Permanent Collection Highlights :: Museum Of Cadiz

Male anthropoid sarcophagus

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Photo Description:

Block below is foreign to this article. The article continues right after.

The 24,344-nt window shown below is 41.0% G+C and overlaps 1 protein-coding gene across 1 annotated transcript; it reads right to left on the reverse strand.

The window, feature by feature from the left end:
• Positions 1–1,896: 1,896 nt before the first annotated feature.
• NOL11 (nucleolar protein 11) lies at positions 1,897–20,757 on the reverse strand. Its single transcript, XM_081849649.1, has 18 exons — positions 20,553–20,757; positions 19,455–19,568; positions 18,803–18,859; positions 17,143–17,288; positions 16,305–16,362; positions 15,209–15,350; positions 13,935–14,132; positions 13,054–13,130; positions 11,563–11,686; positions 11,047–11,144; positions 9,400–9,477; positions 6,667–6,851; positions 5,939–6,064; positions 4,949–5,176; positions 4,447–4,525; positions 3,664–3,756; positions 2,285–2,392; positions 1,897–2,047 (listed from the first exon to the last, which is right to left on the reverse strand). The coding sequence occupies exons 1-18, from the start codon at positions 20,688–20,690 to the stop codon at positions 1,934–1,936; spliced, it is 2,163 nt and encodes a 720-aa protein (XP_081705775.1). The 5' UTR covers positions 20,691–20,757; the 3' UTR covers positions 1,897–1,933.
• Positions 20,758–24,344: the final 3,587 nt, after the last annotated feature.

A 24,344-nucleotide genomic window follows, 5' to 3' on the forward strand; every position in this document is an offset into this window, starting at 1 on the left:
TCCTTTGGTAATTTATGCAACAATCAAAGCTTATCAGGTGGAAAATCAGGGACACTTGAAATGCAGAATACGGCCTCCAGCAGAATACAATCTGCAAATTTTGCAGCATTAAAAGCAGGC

Male anthropoid sarcophagus Carved and polished white marble. The piece was originally polychrome. Longitud, 219 cm.; anchura, 81 cm.; altura, 84,5 cm. Punic period (around 400 BC). Origin Roman theatre, Cadiz. Comments The discovery of this magnificent piece led at the time to the setting up of the Archaeological Museum of Cadiz. It represents a mature male figure, with neat hair and a beard, who is holding a pomegranate in his left hand and a painted crown with flowers in his right hand, much of which is missing. The figure is covered by a tunic under which you can see two bare feet. The carving of the stone points to the work of a Greek or very Hellenized Phoenician artist, an expert on the techniques of the great masters of classic art in the 5th century BC. In 1980, the female sarcophagus appeared in Cadiz, but not many anthropoid sarcophaguses of this type exist; others are known of in Sicily and, in particular, in the Lebanese town of Sidon. Most researchers believe that the pieces from Cadiz are imports from the Eastern Mediterranean or from the South of Italy, confirming the significant role of Gadir in the Phoenician world. Nevertheless, the existence of a local workshop has also been suggested. In any case, it is clear that the people who were buried in this type of sarcophaguses belonged to the ruling classes, despite the fact that they contained very few funerary pieces. The actual container of the body was in itself an element of prestige within the reach of very few people.

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